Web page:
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3.17 Exporting to GIT

Monotone is capable of exporting the contents of a database to stdout in a form suitable to be piped to git-fast-import(1):

$ mkdir test.git
$ cd test.git
$ git init
$ mtn --db git_export | git fast-import

While this feature has been tested and verified to some extent with various “real-world” monotone databases it is important to realize that translating from one version control system to another can be a lossy process. Git represents things somewhat differently than monotone does and cannot fully represent some things that monotone can. In particular git does not treat directories as first class objects as monotone does and does not use certificates to represent author, date, branch and tag values so some differences are to be expected.

Git separates the concept of committer from the concept of author while monotone allows multiple author certs. In an attempt to represent these different concepts the git exporter uses the value of the author cert as the git author and the key used to sign the author cert as the git committer. When there are multiple author certs the git exporter arbitrarily choses one of them. The full list of monotone certs may be exported in the git commit message using the --log-certs option described in VCS.

Monotone author names often look like raw email addresses such as "". These are not considered valid by git which requires the display name and leading ‘<’ and trailing ‘>’ characters around email addresses such as "User Name <>". The git exporter deals with this difference in several ways:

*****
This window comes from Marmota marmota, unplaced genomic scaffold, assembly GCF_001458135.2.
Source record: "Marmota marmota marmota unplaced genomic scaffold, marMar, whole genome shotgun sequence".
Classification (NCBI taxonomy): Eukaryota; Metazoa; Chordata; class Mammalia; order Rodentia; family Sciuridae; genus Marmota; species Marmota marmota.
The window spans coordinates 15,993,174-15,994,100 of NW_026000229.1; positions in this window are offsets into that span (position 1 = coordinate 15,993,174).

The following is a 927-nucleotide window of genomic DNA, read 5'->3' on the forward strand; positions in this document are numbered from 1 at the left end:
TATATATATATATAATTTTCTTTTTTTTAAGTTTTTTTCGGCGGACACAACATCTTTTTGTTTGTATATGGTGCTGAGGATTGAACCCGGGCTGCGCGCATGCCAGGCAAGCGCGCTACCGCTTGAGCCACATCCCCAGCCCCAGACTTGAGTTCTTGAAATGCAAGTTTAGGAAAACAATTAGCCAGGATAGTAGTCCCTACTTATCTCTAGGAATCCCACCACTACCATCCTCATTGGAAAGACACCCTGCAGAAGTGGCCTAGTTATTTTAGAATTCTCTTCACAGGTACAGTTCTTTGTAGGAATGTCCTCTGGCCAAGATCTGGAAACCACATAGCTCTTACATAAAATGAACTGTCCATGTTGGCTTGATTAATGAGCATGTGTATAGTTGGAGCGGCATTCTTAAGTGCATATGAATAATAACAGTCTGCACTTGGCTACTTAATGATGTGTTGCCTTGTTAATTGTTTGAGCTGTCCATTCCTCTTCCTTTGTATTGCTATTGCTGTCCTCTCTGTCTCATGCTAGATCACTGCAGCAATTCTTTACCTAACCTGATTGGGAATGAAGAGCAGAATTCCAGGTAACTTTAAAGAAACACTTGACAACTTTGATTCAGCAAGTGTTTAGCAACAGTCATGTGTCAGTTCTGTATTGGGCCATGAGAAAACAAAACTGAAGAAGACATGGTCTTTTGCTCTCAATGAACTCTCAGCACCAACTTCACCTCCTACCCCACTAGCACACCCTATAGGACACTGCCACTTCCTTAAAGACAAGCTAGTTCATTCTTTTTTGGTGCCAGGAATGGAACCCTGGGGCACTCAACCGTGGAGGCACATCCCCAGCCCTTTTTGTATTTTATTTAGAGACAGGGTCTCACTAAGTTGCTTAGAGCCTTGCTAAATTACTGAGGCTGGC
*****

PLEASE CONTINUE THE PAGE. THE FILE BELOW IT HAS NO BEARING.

All git author and committer values will be validated by the validate_git_author hook before being written to the output stream. The export will abort if any author or committer value is rejected by the validation hook.

Branch names used by monotone are allowed to contain characters that are not considered valid by git. These may be mapped to other names using the --branches-file option described in VCS

A monotone revision may have multiple changelog certs and multiple comment certs. The git exporter deals with these by first concatenating all of the changelog certs followed by all of the comment certs into one message to use as the git commit message. Duplicate changelog or comment cert messages that may exist due to automated merges are removed.

Exporting a database may be a time consuming and involved process, depending on the size and nature of the database. A 200MB database should export in less than an hour but may take several hours or longer depending on factors such as hardware, revision sizes, roster sizes and many others. The monotone process exporting such a database should require less than 200MB of RAM but may require considerably more in some cases. If the exported file is written to disk it will likely be substantially larger than the associated database, perhaps between 400MB to 4GB in size.

Anyone using the git exporter must take full responsibility for verifying that the exported repository matches their expectations and requirements.

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